“Overall for the Step 1 tests we’ve completed two of seventeen,” he added. “Two of the twelve tests are behind us, the other ten tests are going to be using just the OMS engine and the Aux engines. We have five tests that have to use RCS and those will pick up after we’ve completed those twelve.”

The test cases will be looking to collect data on how the system performs at the corners and edges of Orion’s operational envelope. “The test sequences are similar to flight like scenarios in some cases and they’re formatted to stress the system with what we’re calling worst-case scenarios and verify the propellant subsystem,” Whitrow explained.

“The easy cases are not really what we’re after when we’re doing this verification, we’re trying to push the envelope and get to the corners of the boxes that we need to verify.”

Overall objectives

The PQM is a “battleship” propulsion test article, with a “beefier” structure and tankage than flight articles. “The overall test campaign that we’re doing with PQM focuses on validating the pressurization function and hot-fire operations,” Withrow explained.

“The test sequences themselves are structured to anchor fluidic models that we’ve got. NASA has their own fluidic models, Airbus has theirs, and I believe that Lockheed may even be developing on theirs. So we have fluidic models that work on the single engine level and the multi engine firing level.”

“For single engine firings we’ve got a lot of data from vendors themselves on the manufacturers of the RCS and Aux engines, they have data on the performance of those, but once you put it into the overall system, we’re trying to understand and anchor the fluidic models for the whole prop system. And so we’ve gotten some really good data in the firings we’ve had to date.”

Images of PQM blowdown testing in August, 2017. One of the Auxiliary engines fires in the left image; exhaust exiting the diffuser during an OMS-E firing on the right. Credit: NASA.

“Even in blowdown — blowdown gave us a lot of good data and the two OMS tests we’ve had has certainly given us some really good data, too.”

Blowdown testing was conducted in August, 2017, while waiting for the PCA regulator hardware to arrive. “Those tests were where we used larger quantities of ullage and lower levels of propellants, so you had no pressure regulation during that time, so no active control of the propellant tank pressures,” Whitrow explained. “We set the initial prop tank pressures with the facility ground support equipment.”

“We didn’t have any of that during blowdown, we just used the ullage to try to maintain the pressure of feeding the propellants to the thrusters themselves. We really didn’t use large quantities of propellants during that period when we were doing blowdown testing.”“When we were conducting those tests, we had all three types of engines running, we had crosstalk between the subelements, we had data collected there and some of those tests we don’t plan to reconduct in Step 1 or Step 2,” he added. “So we don’t plan to do any blowdown tests for the remainder of the PQM testing.”

Step 2 next Spring

The Step 2 campaign is planned to begin next Spring using saturated propellant that more closely simulates conditions at the end of a long-duration mission. In Step 1 the propellant is unsaturated as it would be at the beginning of the mission when the propellant tanks are full.

“In flight, you will have an order of maybe three weeks or maybe even longer where you’re going to have this pressurant gas sitting over top of and keeping the prop tanks pressured and what will happen is that gas will diffuse into your propellant,” Whitrow explained. “It takes weeks to occur and once that occurs your performance of the engine will change and the way the system responds will change.”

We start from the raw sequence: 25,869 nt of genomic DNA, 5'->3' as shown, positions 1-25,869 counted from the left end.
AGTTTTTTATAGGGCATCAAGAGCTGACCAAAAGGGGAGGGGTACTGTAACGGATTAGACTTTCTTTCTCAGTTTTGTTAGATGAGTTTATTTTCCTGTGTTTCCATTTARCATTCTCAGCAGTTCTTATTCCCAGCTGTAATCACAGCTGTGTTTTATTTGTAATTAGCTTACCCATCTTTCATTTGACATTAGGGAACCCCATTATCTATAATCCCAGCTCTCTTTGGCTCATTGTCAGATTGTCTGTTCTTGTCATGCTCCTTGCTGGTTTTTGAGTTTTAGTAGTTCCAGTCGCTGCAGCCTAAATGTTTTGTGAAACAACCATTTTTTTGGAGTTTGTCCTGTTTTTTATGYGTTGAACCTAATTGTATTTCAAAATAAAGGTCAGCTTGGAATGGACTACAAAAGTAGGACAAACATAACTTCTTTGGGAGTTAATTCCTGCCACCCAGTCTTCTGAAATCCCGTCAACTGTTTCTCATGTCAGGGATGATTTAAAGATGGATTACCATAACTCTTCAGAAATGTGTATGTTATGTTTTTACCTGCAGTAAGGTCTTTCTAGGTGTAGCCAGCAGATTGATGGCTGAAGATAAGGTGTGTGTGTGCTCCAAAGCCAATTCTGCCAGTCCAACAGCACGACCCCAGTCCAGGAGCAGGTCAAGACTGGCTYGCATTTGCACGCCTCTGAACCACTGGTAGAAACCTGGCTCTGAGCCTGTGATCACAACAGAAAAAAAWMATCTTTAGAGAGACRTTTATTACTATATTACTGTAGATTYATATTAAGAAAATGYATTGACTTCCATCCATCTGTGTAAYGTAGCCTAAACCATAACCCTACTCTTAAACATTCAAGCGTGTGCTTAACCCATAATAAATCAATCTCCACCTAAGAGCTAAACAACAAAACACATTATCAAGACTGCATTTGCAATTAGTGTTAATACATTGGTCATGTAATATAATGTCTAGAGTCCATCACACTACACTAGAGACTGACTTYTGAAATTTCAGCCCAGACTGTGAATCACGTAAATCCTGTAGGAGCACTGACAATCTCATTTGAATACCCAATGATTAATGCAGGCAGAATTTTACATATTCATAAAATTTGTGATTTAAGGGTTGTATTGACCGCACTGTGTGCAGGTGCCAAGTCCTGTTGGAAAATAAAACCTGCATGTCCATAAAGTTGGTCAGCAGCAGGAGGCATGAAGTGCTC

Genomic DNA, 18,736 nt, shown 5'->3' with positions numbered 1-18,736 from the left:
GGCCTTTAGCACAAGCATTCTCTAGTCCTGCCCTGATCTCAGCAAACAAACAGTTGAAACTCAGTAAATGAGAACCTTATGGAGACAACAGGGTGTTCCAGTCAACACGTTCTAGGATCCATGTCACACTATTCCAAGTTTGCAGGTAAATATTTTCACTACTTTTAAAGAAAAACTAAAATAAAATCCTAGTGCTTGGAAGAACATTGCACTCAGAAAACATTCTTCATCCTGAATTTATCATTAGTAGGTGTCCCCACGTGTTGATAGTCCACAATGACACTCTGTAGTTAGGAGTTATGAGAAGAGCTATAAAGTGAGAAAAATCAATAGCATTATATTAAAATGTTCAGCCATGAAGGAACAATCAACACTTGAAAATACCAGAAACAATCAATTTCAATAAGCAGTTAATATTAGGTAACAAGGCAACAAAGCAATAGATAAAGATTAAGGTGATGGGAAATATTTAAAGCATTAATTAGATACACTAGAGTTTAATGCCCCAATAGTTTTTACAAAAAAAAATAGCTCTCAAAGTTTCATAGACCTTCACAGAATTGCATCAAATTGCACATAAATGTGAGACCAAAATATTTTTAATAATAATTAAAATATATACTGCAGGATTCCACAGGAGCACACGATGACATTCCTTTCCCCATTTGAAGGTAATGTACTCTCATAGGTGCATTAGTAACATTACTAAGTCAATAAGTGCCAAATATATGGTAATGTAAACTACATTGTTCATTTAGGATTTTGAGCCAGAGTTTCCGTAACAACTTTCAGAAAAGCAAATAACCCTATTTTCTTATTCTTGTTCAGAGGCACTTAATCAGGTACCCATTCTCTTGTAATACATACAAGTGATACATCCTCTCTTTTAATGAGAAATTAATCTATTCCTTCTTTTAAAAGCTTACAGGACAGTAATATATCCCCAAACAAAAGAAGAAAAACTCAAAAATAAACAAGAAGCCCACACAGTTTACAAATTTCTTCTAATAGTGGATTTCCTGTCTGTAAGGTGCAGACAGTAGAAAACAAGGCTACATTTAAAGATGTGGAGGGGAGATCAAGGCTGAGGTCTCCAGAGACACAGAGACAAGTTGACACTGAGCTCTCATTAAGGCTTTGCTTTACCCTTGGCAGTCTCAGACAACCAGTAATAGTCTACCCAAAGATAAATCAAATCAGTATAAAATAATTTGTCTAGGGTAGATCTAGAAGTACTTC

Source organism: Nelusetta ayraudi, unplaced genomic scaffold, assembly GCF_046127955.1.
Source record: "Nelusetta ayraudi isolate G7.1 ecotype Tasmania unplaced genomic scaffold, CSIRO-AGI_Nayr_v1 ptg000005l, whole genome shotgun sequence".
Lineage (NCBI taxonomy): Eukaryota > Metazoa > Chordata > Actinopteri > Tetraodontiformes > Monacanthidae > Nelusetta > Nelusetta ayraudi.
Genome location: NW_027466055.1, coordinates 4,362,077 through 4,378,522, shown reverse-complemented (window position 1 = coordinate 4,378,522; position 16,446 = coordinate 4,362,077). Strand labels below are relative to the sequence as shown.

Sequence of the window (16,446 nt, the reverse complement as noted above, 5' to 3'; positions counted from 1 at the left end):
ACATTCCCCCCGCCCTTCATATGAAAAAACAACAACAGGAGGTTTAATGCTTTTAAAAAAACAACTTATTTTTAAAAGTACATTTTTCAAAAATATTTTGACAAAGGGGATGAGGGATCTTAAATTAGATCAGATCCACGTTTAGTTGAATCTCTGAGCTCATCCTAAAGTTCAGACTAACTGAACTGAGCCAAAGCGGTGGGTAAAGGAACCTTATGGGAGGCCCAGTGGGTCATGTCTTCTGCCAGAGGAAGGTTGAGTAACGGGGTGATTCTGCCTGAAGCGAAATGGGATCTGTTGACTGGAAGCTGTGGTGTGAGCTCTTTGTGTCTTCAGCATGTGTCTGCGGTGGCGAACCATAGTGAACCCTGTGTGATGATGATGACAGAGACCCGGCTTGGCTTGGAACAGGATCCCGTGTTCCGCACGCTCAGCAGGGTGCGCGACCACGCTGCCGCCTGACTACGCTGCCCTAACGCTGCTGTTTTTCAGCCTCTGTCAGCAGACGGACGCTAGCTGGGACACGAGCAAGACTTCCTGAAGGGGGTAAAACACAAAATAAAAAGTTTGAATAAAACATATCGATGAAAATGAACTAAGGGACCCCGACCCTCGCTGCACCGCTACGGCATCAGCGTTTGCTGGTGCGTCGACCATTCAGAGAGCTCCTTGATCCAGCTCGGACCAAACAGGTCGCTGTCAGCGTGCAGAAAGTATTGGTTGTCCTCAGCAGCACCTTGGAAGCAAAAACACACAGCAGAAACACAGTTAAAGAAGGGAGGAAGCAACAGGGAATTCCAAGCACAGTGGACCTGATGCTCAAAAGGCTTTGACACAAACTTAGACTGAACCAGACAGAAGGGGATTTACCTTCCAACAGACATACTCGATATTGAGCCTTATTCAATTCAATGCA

The Step 2 tests will use propellant that is saturated with the gas that pressurizes the propellant tanks. “When you’re mixing your propellants and you’re expanding that and pushing it into a combustion chamber you can imagine that gas is coming out of solution very quickly — just as like when you open a carbonated water bottle, you see the bubbles immediately appear,” he noted.

ESM FM-1 OMS-E nozzle and Aux engine pairs (with protective covers on) during OMS thrust vector control (TVC) testing at Bremen during the Summer. Credit: ESA.

“So we know you’re going to have bubbles of your gas appearing and we have to test both sides of that, so we test the side where we’re unsaturated, we test the side where we’re saturated and the thrust and the performance of the system can’t be impacted.”

Many of the tests conducted during Step 1 will be repeated in Step 2. “We have a number of tests that we want to conduct in Step 1 with unsaturated propellants and then we repeat those same tests in Step 2 with saturated propellants,” he said. “So really we can only do half of the OMS delta qual with Step 1, the other half is in Step 2.”

There are additional tests planned in Step 2 to look at contingency cases, future flights, and to gather additional engineering data.

“In the Step 2 tests, we have nineteen particular sequences we’re going to run,” Whitrow noted. “Three of those nineteen are not needed for FM-1, they’re needed for FM-2 when we have a crewed mission, so we need sixteen of those nineteen tests completed before we go operational with FM-1.”

“I know there will be additional tests added at the end of Step 2 that NASA and Lockheed jointly have requested on the Aux engines themselves,” he added. “So there’s some additional data that the manufacturer of the Aux engines hasn’t collected. They typically run single engine tests and they’re looking for some additional data with multiple engines running together and PQM is a perfect platform to do that.”

Orion fires its OMS engine to leave the Moon. Credit: Nathan Koga for NSF/L2.

A couple of the additional tests planned for Step 2 include contingency cases that require long burns of Orion’s engines. “One of them is an Abort To Orbit or ATO, that’s going to be using OMS-E and the Aux engines. I know that there’s a Trans Earth Injection (TEI) test that uses I believe the primary engines are the Aux engines with some RCS firing in there.”

An ATO abort would cover launch vehicle failures during ascent that left Orion with too much speed for a splashdown abort in the Atlantic Ocean, but with marginal speed to make it to abort. Normally the upper stage of the launch vehicle handles the end of ascent and orbit insertion.

The ATO test case is currently looking at a 739 second duration hot-fire with 690 seconds of that using all three sets of engines — OMS-E, Aux, and RCS.

The TEI test case simulates a situation where the OMS-E engine can’t or won’t be used for one of the burns to get Orion out of lunar orbit and headed back to Earth. The four pairs of Auxiliary engines would have to make a long burn — in the test case firing with the RCS for 3635 seconds, just over an hour.